An architecture report from Tel Aviv by Yuval Ben-Ami
Architect Yoav Meiri recounts his plan for a library
accessible to all, including illegal immigrants
It''''''''s Saturday afternoon on Tel-Aviv''s Neve Sha''anan street, a pedestrian
mall leading from the city''''''''s main bus terminal, through a derelict
southern quarter, to the outskirts of its actual downtown. Here are the
southern slums. It''''s only at the very northwestern end of Neve Sha''''''''anan
that "Central Tel-Aviv" begins by the book, yet the bustle along this badly
maintained street easily rivals that of the city''''s major avenues.
It certainly rivals them in diversity. An east African bride makes her way,
accompanied by her violet-clad bridesmaids, among makeshift stalls
offering everything from second hand shoes to pots and pans and from
statuettes of the Virgin to stereo systems and boxing gloves. Bustling
eateries offer Chinese dim sum, Eritrean injiras and plenty of Israeli and
This is Tel-Aviv''''s International quarter, but is not known as such
formally, nor even commonly. Israel itself is greatly in denial of its
growing population of refugees which number over 30,000 within its
boundaries, and of work immigrants who overstayed their work permits,
which number over 90,000.
Gaining a legal status or even asylum is nearly impossible. Of 856 asylum
requests filed in 2009, Israel approved only 2. A special policing force
named the Bravery Unit was formed to deal with work immigrants who
overstay their official welcome. The authorities treat these two
populations with a bureaucratic hostility that sifts down to the public at
large. It often transcends bureaucracy and leads to prison terms and to
deportations. Recently, Israel began deporting hundreds of children born
on this soil to members of the two groups.
This may seen ironic behavior for a nation state founded by refugees, but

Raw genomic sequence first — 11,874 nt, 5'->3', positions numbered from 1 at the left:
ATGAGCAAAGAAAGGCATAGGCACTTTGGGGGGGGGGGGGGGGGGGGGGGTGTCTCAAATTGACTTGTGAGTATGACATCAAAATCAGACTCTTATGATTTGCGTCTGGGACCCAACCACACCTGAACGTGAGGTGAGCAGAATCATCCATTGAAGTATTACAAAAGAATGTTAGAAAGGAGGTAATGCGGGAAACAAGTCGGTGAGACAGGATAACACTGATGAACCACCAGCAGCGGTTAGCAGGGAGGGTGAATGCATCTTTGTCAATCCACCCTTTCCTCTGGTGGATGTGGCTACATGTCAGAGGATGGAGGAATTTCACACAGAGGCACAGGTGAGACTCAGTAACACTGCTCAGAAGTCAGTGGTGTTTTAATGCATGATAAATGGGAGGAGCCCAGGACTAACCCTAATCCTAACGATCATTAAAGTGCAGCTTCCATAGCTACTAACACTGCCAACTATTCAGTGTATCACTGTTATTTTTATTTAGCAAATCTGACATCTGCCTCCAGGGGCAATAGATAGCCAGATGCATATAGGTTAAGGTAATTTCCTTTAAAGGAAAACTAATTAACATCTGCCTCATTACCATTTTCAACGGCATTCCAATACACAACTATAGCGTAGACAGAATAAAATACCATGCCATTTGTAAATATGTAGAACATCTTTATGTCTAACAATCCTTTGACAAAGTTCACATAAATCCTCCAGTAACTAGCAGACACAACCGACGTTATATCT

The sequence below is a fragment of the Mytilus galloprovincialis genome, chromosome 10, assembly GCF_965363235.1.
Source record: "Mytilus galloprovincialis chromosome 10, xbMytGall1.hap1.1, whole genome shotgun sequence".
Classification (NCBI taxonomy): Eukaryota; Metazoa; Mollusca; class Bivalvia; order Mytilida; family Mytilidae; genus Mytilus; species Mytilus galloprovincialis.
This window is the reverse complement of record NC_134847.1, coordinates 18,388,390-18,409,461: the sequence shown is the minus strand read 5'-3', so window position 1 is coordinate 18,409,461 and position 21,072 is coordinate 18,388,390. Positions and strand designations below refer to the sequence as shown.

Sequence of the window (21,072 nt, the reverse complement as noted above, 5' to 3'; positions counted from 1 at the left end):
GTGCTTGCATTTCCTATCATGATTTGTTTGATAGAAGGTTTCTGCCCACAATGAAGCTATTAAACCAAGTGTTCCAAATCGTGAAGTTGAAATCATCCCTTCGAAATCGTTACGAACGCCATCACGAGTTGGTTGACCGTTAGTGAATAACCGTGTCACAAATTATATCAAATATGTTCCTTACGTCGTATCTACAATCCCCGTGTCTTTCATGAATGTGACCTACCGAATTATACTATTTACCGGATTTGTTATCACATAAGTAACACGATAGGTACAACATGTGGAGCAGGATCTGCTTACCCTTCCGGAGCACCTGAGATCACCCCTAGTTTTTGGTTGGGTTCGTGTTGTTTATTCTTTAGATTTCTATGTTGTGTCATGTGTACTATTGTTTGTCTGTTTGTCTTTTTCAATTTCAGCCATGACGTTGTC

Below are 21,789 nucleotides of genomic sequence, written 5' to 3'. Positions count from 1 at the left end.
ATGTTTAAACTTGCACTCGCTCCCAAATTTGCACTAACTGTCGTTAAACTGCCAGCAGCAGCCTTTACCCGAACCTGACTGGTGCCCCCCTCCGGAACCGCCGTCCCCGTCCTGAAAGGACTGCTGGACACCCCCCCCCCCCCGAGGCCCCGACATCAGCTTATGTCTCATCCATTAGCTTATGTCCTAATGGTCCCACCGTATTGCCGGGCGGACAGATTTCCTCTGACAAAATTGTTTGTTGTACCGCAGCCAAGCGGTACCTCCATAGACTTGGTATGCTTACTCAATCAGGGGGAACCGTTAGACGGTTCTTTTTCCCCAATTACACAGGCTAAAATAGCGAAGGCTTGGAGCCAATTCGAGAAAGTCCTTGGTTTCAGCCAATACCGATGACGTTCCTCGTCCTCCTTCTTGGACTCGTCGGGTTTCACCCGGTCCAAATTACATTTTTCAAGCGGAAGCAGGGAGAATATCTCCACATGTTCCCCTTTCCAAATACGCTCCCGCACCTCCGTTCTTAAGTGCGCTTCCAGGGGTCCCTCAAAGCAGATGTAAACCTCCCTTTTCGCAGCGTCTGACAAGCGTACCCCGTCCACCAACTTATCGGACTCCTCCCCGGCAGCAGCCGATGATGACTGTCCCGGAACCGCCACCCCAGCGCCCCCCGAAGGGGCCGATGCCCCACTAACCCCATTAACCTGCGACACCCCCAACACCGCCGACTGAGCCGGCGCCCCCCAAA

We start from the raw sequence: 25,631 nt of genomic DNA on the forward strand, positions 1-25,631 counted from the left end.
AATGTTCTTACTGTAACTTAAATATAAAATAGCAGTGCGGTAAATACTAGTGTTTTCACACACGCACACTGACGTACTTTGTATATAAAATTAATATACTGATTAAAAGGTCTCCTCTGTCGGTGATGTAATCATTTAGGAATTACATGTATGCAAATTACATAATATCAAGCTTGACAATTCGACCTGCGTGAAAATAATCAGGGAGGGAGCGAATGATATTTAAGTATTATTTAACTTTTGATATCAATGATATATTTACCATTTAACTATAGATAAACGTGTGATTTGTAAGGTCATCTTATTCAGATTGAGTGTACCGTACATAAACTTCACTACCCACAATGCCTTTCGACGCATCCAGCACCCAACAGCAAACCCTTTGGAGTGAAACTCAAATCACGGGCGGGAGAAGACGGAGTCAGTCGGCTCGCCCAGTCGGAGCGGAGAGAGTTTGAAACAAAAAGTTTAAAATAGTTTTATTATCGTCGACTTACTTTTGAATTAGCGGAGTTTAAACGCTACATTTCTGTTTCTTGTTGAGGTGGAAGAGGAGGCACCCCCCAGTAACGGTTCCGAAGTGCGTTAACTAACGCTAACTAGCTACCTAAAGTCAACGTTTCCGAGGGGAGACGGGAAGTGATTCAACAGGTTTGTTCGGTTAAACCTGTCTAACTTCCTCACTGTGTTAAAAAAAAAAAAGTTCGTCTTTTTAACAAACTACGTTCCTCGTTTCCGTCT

may also be explained from an historical perspective: the Jews of the
Diaspora, having established a national homeland and wounded by a
history in which such a homeland was lacking, are now fortifying it. To
Israelis, the very existence of the state and the survival of their society
seems extremely fragile, we tend to feel threatened by the nearness of
troubled Africa, from which most refugees arrive, and suspicious of
strangers in general.
Not everyone, however, feels this threatened. It is left for grassroots
organizations to offer a welcome and a helping hand—sometimes a
practical helping hand, sometimes a symbolic one. In one case merging
the practical and symbolic, Jewish history may have made another
appearance. The volunteers, bred in a culture which holds education and
the written word in the highest esteem, chose to offer the neighborhood''''s
population a library, and a fairly atypical one at that.
There are people here, but not a public
Architect Yoav Meiri set up home and office in this neighborhood sixteen
years ago and has known up and downs since. During the course of a
more difficult spell he even contemplated career change "I asked myself
what else I would have liked to be, and realized that I always wanted to be
a librarian," he recounts. "While looking into it I realized that the
neighborhood had none. It has no library, no community center, nor any
real public building. I started asking myself why that is and realized that
there really is no public in this neighborhood, not anything that has the
rights of a public. There are people here but not a public."
The dream eventually gave way to more activity as an architect. First signs
of gentrification offered more projects and Meiri found himself doubly
busy. He was playing in both fields, designing apartment blocks for local
real-estate moguls on the one hand and supporting social causes on the
other, an activist in both "Mesila", an organization supporting work